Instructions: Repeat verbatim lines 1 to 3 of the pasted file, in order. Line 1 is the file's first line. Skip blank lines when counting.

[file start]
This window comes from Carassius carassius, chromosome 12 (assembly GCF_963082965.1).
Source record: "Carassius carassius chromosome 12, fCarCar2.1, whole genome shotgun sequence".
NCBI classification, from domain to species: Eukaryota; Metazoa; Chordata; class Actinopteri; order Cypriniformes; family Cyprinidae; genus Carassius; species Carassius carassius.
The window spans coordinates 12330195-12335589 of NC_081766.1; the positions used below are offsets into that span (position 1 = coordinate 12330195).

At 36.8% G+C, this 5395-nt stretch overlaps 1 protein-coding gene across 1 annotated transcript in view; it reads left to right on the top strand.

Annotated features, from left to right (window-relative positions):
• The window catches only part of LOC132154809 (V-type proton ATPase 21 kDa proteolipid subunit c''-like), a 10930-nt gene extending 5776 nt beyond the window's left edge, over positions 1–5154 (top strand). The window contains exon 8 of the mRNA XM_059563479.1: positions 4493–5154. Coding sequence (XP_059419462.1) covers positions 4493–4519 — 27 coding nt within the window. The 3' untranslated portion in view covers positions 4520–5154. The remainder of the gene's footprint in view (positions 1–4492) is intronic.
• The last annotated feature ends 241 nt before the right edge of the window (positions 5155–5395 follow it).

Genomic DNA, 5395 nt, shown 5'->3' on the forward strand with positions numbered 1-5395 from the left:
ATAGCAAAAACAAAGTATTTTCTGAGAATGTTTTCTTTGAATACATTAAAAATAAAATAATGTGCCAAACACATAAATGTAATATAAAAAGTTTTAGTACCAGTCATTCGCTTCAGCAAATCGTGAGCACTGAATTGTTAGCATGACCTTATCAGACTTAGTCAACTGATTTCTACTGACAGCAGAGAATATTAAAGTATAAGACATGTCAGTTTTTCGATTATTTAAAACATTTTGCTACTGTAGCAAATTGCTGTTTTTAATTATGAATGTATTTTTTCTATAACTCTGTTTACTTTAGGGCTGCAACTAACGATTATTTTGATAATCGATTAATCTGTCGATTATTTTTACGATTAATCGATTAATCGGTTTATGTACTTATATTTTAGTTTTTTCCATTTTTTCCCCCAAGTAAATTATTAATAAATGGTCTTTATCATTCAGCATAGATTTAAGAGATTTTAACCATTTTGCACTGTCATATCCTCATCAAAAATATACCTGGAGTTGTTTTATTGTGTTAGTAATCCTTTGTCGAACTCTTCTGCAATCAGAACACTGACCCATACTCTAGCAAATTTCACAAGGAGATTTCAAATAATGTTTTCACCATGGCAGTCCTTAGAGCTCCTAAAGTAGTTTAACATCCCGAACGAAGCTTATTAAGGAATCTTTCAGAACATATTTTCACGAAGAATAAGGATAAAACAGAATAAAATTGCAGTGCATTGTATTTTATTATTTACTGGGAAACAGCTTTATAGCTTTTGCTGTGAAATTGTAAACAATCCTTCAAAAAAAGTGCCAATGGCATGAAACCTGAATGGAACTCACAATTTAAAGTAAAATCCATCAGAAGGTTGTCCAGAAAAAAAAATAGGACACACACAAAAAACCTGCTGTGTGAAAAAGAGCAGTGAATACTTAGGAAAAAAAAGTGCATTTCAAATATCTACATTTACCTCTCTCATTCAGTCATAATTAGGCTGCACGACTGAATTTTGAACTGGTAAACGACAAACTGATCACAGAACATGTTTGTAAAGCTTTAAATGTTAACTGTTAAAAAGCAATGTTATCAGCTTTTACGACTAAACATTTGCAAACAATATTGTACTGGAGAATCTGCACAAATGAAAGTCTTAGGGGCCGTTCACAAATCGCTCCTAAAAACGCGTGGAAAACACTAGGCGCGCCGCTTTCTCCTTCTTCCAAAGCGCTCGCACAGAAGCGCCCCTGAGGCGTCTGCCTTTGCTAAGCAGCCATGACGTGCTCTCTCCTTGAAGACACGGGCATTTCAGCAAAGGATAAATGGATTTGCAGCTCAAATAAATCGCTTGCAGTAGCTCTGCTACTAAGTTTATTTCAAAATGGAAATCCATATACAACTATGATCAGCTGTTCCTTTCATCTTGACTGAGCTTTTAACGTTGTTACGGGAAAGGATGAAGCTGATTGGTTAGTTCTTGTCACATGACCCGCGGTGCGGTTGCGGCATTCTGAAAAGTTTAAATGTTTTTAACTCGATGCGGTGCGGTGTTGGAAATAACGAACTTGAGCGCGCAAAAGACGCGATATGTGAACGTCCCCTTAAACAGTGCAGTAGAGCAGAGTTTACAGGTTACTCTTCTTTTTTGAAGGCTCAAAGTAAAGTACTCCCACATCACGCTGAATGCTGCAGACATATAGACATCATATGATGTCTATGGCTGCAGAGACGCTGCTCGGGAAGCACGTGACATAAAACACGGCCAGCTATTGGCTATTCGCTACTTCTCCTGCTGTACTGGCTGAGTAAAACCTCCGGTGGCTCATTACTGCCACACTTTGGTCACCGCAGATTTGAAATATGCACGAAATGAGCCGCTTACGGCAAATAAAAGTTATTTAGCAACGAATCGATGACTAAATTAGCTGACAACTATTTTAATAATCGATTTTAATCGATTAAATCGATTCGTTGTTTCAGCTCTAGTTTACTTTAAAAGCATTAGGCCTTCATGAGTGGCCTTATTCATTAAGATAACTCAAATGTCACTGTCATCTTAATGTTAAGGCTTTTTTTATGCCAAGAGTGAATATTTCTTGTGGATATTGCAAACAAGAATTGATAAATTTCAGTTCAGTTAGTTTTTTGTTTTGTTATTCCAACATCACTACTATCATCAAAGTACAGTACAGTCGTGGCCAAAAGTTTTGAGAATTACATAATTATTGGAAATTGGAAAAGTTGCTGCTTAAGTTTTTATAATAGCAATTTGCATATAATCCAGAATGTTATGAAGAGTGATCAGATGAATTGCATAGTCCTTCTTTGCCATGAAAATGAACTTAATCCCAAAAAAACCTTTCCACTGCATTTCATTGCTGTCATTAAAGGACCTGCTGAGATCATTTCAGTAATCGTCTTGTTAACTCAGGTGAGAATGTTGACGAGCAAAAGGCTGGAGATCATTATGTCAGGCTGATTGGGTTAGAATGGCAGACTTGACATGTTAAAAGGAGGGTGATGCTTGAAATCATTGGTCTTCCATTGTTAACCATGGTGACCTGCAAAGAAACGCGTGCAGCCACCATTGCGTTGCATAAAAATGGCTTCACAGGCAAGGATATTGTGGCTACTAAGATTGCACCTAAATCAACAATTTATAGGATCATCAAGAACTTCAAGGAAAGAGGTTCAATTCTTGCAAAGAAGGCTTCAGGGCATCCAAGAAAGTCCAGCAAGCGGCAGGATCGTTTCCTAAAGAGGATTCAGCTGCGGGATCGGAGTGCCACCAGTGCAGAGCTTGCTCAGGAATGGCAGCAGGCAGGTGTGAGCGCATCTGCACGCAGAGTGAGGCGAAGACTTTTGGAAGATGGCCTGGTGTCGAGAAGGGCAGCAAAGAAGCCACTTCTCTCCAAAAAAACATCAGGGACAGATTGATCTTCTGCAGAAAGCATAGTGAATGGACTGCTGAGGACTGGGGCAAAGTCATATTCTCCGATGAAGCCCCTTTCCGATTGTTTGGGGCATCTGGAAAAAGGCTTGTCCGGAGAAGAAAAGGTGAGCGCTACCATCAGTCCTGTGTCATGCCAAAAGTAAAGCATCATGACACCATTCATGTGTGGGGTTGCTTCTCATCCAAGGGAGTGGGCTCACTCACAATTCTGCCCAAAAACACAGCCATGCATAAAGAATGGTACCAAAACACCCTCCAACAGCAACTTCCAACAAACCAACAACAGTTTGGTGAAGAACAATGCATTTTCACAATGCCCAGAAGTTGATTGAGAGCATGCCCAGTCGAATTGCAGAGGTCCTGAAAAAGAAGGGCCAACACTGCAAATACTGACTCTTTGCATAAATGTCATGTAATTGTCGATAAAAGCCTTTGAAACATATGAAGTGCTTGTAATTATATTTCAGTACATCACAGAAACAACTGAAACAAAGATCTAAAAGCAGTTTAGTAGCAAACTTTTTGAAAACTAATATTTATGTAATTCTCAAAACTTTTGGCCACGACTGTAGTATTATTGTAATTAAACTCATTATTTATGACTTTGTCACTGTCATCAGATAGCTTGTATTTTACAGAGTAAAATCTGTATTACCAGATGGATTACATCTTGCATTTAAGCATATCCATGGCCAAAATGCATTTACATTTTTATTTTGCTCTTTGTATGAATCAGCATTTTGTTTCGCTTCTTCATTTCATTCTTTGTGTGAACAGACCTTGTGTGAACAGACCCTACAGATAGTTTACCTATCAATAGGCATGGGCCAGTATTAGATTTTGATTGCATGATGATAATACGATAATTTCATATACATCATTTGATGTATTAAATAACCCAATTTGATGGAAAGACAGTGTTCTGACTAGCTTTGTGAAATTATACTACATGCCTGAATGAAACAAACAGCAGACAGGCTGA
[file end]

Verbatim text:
This window comes from Carassius carassius, chromosome 12 (assembly GCF_963082965.1).
Source record: "Carassius carassius chromosome 12, fCarCar2.1, whole genome shotgun sequence".
NCBI classification, from domain to species: Eukaryota; Metazoa; Chordata; class Actinopteri; order Cypriniformes; family Cyprinidae; genus Carassius; species Carassius carassius.